Now the waiting begins for Alex Rodriguez and Major League Baseball.
NEW YORK (AP) — Now the waiting begins for Alex Rodriguez and Major League Baseball.
A-Rod's grievance hearing to overturn his 211-game suspension ended Thursday when both sides rested their cases, a day after the New York Yankees third baseman angrily walked out and decided not to testify in his own defense.
The sides set a schedule to file briefs and reply briefs next month, which will close the record and submit the matter to arbitrator Fredric Horowitz.
His decision on whether to uphold or alter the discipline for the three-time AL MVP likely will be made in January, a person familiar with the proceedings told The Associated Press. The person spoke on condition of anonymity because no statements were authorized.
Rodriguez's lawyers already are vowing to challenge the ruling in federal court, where judges usually are reticent to overturn an arbitration decision unless there is a finding the arbitrator was biased, exceeded his authority or failed to comply with the rules agreed to by the parties.
The exact timing of a decision is uncertain. Baseball's Joint Drug Agreement states the arbitrator shall make "all reasonable efforts" to close the record in time to permit a decision within 25 days of the start of the hearing. But in this case, the hearing began Sept. 30, making that timetable impossible to meet.
After the arbitrator renders his decision, the written opinion is to be issued within 30 days. It is unclear if Horowitz will issue his written opinion simultaneously with his decision.
The timing of the case could complicate planning for the Yankees, who don't know if they will have to pay Rodriguez his $25 million salary and are unsure whether they will need a different starting third baseman.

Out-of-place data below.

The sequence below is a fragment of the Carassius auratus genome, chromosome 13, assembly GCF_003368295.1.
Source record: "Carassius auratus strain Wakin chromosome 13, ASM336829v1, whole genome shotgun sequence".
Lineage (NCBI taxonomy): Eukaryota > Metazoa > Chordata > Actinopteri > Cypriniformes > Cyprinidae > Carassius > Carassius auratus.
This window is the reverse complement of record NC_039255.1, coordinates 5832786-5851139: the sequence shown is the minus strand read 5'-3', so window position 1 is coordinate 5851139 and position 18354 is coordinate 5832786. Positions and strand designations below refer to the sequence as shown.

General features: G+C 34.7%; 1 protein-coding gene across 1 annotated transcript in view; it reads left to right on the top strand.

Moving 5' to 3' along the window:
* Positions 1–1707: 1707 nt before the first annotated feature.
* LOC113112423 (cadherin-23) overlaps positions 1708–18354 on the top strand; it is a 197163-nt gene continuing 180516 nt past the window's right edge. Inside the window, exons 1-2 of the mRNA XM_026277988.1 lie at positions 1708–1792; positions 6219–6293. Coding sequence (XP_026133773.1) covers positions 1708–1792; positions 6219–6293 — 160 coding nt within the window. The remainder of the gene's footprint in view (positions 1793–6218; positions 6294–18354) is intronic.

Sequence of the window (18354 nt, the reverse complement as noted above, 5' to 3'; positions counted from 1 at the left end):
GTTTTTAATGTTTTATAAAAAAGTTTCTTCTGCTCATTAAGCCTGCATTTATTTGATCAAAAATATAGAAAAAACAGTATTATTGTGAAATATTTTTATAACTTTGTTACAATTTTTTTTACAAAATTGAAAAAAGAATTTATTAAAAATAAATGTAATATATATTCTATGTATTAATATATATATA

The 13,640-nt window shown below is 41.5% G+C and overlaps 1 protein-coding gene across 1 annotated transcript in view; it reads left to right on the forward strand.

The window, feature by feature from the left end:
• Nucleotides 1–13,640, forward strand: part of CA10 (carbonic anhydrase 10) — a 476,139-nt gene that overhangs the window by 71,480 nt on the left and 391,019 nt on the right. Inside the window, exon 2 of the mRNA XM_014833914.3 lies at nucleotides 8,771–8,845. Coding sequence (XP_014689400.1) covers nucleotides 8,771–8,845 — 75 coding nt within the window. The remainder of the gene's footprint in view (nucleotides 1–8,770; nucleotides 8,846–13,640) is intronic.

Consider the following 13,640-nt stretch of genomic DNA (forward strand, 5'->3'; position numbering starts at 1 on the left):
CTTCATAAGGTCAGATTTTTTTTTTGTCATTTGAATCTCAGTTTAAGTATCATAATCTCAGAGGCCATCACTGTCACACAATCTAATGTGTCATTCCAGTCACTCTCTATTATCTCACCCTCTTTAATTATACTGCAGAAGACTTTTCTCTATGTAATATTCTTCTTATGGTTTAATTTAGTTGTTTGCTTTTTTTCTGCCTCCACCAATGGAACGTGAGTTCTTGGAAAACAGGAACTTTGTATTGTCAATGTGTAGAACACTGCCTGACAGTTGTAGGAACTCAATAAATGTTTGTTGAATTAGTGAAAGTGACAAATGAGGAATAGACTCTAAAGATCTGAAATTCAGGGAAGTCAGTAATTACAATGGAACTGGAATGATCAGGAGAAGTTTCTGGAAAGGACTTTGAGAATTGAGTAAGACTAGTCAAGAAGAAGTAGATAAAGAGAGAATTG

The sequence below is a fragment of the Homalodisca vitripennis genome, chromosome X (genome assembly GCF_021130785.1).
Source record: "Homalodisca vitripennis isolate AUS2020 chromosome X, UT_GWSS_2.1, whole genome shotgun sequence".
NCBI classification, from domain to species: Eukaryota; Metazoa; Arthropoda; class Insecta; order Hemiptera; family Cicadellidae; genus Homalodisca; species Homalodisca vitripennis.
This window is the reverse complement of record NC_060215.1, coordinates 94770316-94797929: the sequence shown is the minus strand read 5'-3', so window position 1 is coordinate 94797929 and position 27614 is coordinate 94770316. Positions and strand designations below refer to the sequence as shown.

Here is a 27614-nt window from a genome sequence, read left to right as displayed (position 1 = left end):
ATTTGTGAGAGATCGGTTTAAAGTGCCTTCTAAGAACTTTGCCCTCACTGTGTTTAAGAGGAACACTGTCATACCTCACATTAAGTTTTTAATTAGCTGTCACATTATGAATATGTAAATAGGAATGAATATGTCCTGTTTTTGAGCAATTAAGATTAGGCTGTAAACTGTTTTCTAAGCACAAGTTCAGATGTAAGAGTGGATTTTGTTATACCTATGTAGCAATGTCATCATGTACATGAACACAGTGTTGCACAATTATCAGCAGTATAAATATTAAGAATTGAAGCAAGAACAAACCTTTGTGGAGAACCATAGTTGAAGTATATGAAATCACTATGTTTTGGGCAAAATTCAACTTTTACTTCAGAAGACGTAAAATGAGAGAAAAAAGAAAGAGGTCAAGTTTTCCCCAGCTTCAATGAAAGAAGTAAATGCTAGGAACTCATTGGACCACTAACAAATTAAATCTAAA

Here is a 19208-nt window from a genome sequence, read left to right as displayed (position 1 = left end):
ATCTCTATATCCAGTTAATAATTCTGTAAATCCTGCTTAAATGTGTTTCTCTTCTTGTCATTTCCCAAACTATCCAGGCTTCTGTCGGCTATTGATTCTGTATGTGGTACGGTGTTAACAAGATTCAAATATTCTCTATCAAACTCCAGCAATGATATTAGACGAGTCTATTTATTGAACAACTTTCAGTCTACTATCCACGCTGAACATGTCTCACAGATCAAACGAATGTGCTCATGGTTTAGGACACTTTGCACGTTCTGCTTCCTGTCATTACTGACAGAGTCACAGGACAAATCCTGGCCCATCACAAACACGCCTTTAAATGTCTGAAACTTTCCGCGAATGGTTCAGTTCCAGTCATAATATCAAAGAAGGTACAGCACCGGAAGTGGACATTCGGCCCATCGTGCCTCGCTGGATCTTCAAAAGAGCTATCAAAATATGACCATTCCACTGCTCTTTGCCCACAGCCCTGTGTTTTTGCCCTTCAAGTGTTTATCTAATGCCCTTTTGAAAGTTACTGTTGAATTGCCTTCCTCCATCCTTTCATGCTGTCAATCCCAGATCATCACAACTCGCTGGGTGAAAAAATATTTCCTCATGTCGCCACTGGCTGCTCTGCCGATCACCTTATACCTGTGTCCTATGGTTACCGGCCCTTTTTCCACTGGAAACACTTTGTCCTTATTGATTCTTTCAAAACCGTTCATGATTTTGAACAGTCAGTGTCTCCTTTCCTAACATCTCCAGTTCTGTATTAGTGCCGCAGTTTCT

Rodriguez was suspended by MLB on Aug. 5 for alleged violations of baseball's drug policy and labor agreement stemming from the league's investigation of the Biogenesis of America anti-aging clinic in Florida. The players' association filed a grievance, and because Rodriguez was a first-time offender of the drug agreement, the discipline automatically was stayed pending a resolution of the grievance.
Horowitz heard the case in a trio of four-day sessions, with management presenting its case from Sept. 30-Oct. 3 and Oct. 15-18. Rodriguez's side then took its turn during the first four days of this week.
While Horowitz had set aside six additional days for testimony through Wednesday, that time was not needed.
Rodriguez left in the middle of the 11th session Wednesday, furious the arbitrator refused to order baseball Commissioner Bud Selig to testify. Rodriguez and his lawyers then went on radio and television, accusing Selig of bias and the entire arbitration process of being flawed.
His lawyers returned without him Thursday to complete their case, and MLB started and finished its rebuttal. At the end of the hearing, the sides learned union head Michael Weiner had died from the brain tumor he was diagnosed with 15 months ago.
Outside MLB's offices, representatives of the New York Hispanic Clergy Organization, including state Sen. Ruben Diaz, held a prayer vigil to express opposition to Rodriguez's discipline.
Rodriguez lawyer James McCarroll issued a statement Thursday pointing out that this case is the first grievance under the drug agreement involving discipline that didn't stem from a positive test and involved "the commissioner's discretion and decision-making." While he said the commissioner in the past "was harshly criticized in the arbitrator's decision for not voluntarily appearing at a grievance," that statement appears to refer to arbitrator George Nicolau's 1987 decision cutting Peter Ueberroth's drug suspension of pitcher LaMarr Hoyt from one season to 60 days.
While Horowitz has issued an order for the proceeding to be confidential, Rodriguez's lawyers are considering making some of the evidence public. Rodriguez spokesman Ron Berkowitz said Friday nothing would be released until next week.